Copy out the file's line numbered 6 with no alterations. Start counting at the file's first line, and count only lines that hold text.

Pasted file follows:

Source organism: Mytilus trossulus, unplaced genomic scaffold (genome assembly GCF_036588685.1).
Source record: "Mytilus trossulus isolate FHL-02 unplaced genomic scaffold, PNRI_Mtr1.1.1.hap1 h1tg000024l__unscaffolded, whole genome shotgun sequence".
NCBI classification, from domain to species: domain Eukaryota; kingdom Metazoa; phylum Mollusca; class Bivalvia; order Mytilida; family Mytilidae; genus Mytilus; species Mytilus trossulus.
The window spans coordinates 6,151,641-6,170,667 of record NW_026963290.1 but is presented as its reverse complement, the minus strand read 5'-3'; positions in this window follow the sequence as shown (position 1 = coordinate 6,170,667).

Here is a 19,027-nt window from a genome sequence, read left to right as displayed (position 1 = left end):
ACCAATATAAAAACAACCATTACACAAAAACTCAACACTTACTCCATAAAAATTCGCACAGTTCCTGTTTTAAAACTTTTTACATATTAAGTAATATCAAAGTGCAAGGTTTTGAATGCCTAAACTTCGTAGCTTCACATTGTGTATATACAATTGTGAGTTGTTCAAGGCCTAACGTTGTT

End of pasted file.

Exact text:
ACCAATATAAAAACAACCATTACACAAAAACTCAACACTTACTCCATAAAAATTCGCACAGTTCCTGTTTTAAAACTTTTTACATATTAAGTAATATCAAAGTGCAAGGTTTTGAATGCCTAAACTTCGTAGCTTCACATTGTGTATATACAATTGTGAGTTGTTCAAGGCCTAACGTTGTT